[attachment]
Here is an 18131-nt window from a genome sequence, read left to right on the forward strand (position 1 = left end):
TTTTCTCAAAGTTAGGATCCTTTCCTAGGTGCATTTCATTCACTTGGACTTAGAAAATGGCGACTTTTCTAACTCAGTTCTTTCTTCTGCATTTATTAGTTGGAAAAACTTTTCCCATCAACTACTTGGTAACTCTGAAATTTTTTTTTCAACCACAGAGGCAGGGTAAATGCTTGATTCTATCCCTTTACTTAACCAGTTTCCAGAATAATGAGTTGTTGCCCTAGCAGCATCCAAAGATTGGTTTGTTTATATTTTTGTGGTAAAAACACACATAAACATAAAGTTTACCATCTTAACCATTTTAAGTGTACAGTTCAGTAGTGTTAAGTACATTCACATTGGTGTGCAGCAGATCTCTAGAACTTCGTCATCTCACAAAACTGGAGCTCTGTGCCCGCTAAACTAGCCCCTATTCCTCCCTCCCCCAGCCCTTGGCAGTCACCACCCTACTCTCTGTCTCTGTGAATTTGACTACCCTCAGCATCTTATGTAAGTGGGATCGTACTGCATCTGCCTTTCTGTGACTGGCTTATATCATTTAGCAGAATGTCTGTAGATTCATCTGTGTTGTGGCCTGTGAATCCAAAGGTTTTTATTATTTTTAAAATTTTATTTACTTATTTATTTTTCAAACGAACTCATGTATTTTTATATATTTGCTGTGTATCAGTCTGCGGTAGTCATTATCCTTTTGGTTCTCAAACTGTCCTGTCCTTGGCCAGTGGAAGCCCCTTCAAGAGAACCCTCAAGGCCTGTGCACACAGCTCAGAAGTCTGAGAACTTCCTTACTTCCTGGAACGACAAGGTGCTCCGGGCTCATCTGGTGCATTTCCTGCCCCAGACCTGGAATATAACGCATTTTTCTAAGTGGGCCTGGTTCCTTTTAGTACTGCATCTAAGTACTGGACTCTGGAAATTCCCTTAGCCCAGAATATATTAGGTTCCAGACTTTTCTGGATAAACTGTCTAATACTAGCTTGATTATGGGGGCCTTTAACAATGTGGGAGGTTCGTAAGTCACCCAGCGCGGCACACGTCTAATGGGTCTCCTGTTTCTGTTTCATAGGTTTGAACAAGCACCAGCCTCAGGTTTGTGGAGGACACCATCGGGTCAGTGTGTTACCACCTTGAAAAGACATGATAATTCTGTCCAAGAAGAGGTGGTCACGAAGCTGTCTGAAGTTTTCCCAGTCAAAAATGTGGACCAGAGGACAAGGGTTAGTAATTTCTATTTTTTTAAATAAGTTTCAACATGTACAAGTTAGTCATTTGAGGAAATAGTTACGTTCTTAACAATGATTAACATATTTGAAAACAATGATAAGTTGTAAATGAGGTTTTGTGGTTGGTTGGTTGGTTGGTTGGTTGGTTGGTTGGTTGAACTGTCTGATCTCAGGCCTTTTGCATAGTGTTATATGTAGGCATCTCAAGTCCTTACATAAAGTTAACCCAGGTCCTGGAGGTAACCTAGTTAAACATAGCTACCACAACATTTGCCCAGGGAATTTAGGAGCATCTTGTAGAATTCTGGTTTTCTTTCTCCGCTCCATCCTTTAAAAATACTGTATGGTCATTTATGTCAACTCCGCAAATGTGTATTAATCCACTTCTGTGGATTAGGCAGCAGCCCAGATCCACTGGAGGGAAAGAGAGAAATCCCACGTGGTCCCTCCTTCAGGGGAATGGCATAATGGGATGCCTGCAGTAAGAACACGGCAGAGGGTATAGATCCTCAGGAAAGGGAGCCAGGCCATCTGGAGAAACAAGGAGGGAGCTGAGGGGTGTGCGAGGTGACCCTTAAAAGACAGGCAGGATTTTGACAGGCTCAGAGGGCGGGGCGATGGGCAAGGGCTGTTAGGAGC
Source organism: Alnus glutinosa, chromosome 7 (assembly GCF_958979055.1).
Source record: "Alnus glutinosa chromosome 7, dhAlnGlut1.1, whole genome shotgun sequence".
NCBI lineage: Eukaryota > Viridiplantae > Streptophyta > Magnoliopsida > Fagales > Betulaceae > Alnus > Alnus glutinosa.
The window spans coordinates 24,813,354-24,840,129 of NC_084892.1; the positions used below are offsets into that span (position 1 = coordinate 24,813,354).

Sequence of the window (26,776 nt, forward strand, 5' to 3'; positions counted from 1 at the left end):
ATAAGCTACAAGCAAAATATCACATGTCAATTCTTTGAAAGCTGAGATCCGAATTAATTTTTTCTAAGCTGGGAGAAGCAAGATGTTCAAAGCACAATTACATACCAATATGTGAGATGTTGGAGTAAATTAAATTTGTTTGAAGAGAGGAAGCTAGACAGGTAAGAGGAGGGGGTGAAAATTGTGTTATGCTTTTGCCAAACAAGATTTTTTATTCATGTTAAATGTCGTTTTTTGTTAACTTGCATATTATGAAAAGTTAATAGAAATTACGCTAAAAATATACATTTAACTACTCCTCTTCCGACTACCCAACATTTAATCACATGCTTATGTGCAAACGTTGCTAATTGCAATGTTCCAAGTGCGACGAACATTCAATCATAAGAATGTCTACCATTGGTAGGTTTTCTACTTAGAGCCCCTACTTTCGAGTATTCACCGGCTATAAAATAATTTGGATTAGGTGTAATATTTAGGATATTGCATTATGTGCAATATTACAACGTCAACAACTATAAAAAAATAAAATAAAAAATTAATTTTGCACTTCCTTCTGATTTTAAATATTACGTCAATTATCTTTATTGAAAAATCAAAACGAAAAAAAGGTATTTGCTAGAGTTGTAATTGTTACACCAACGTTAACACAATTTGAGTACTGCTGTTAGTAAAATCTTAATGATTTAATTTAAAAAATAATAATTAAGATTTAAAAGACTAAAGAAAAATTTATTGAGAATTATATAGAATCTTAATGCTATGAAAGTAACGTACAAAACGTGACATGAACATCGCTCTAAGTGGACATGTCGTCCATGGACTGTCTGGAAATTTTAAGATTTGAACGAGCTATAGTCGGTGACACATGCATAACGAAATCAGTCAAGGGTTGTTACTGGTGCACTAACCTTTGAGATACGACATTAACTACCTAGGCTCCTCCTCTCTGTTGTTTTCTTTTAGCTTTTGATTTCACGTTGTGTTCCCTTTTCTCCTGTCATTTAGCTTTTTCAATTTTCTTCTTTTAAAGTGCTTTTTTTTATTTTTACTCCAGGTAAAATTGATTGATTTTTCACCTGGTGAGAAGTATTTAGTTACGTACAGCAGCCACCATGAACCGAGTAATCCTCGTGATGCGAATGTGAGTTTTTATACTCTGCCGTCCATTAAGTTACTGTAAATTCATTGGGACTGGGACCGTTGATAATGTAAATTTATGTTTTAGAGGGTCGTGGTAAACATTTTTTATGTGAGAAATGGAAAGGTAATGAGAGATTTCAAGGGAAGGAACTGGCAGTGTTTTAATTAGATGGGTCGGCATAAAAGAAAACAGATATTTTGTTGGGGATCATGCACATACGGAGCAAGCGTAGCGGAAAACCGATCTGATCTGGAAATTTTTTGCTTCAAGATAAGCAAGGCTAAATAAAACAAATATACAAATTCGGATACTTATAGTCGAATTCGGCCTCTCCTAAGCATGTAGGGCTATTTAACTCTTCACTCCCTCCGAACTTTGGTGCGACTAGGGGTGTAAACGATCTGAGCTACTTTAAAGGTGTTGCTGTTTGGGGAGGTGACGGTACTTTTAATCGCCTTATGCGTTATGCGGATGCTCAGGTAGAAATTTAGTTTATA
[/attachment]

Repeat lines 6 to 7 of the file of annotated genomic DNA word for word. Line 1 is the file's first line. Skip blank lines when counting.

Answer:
The window spans coordinates 24,813,354-24,840,129 of NC_084892.1; the positions used below are offsets into that span (position 1 = coordinate 24,813,354).

Sequence of the window (26,776 nt, forward strand, 5' to 3'; positions counted from 1 at the left end):